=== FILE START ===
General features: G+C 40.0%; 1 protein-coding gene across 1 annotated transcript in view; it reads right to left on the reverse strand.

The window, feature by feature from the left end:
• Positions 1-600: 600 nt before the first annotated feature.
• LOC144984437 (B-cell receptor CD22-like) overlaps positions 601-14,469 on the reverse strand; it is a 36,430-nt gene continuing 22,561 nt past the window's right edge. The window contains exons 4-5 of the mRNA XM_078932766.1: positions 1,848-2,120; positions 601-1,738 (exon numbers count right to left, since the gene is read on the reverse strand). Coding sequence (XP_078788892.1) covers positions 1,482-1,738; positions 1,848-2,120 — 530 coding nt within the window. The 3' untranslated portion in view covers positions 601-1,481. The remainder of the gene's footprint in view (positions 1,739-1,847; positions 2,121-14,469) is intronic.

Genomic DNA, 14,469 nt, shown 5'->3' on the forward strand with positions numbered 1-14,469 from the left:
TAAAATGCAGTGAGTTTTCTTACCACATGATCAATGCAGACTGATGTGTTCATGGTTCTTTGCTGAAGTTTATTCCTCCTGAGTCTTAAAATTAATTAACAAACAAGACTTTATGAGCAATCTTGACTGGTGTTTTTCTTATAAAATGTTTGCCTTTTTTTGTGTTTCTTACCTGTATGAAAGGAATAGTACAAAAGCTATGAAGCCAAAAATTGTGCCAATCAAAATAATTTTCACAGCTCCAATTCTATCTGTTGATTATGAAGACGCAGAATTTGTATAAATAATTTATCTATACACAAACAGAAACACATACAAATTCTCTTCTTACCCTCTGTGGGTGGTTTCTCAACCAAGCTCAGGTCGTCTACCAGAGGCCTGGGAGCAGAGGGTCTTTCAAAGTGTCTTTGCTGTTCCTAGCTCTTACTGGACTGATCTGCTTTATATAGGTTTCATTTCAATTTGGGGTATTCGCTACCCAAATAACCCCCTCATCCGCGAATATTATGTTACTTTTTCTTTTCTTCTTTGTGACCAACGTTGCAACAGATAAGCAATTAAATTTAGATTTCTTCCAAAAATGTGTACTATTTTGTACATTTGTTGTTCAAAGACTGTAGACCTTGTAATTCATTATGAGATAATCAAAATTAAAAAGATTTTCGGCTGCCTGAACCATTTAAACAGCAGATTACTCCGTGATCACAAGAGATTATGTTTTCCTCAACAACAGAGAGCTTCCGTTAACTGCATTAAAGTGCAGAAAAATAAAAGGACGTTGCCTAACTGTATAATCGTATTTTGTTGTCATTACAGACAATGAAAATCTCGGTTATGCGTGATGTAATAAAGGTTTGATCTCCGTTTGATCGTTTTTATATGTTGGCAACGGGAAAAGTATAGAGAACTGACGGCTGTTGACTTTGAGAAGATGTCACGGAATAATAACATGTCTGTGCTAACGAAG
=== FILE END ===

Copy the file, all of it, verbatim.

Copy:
General features: G+C 40.0%; 1 protein-coding gene across 1 annotated transcript in view; it reads right to left on the reverse strand.

The window, feature by feature from the left end:
• Positions 1-600: 600 nt before the first annotated feature.
• LOC144984437 (B-cell receptor CD22-like) overlaps positions 601-14,469 on the reverse strand; it is a 36,430-nt gene continuing 22,561 nt past the window's right edge. The window contains exons 4-5 of the mRNA XM_078932766.1: positions 1,848-2,120; positions 601-1,738 (exon numbers count right to left, since the gene is read on the reverse strand). Coding sequence (XP_078788892.1) covers positions 1,482-1,738; positions 1,848-2,120 — 530 coding nt within the window. The 3' untranslated portion in view covers positions 601-1,481. The remainder of the gene's footprint in view (positions 1,739-1,847; positions 2,121-14,469) is intronic.

Genomic DNA, 14,469 nt, shown 5'->3' on the forward strand with positions numbered 1-14,469 from the left:
TAAAATGCAGTGAGTTTTCTTACCACATGATCAATGCAGACTGATGTGTTCATGGTTCTTTGCTGAAGTTTATTCCTCCTGAGTCTTAAAATTAATTAACAAACAAGACTTTATGAGCAATCTTGACTGGTGTTTTTCTTATAAAATGTTTGCCTTTTTTTGTGTTTCTTACCTGTATGAAAGGAATAGTACAAAAGCTATGAAGCCAAAAATTGTGCCAATCAAAATAATTTTCACAGCTCCAATTCTATCTGTTGATTATGAAGACGCAGAATTTGTATAAATAATTTATCTATACACAAACAGAAACACATACAAATTCTCTTCTTACCCTCTGTGGGTGGTTTCTCAACCAAGCTCAGGTCGTCTACCAGAGGCCTGGGAGCAGAGGGTCTTTCAAAGTGTCTTTGCTGTTCCTAGCTCTTACTGGACTGATCTGCTTTATATAGGTTTCATTTCAATTTGGGGTATTCGCTACCCAAATAACCCCCTCATCCGCGAATATTATGTTACTTTTTCTTTTCTTCTTTGTGACCAACGTTGCAACAGATAAGCAATTAAATTTAGATTTCTTCCAAAAATGTGTACTATTTTGTACATTTGTTGTTCAAAGACTGTAGACCTTGTAATTCATTATGAGATAATCAAAATTAAAAAGATTTTCGGCTGCCTGAACCATTTAAACAGCAGATTACTCCGTGATCACAAGAGATTATGTTTTCCTCAACAACAGAGAGCTTCCGTTAACTGCATTAAAGTGCAGAAAAATAAAAGGACGTTGCCTAACTGTATAATCGTATTTTGTTGTCATTACAGACAATGAAAATCTCGGTTATGCGTGATGTAATAAAGGTTTGATCTCCGTTTGATCGTTTTTATATGTTGGCAACGGGAAAAGTATAGAGAACTGACGGCTGTTGACTTTGAGAAGATGTCACGGAATAATAACATGTCTGTGCTAACGAAG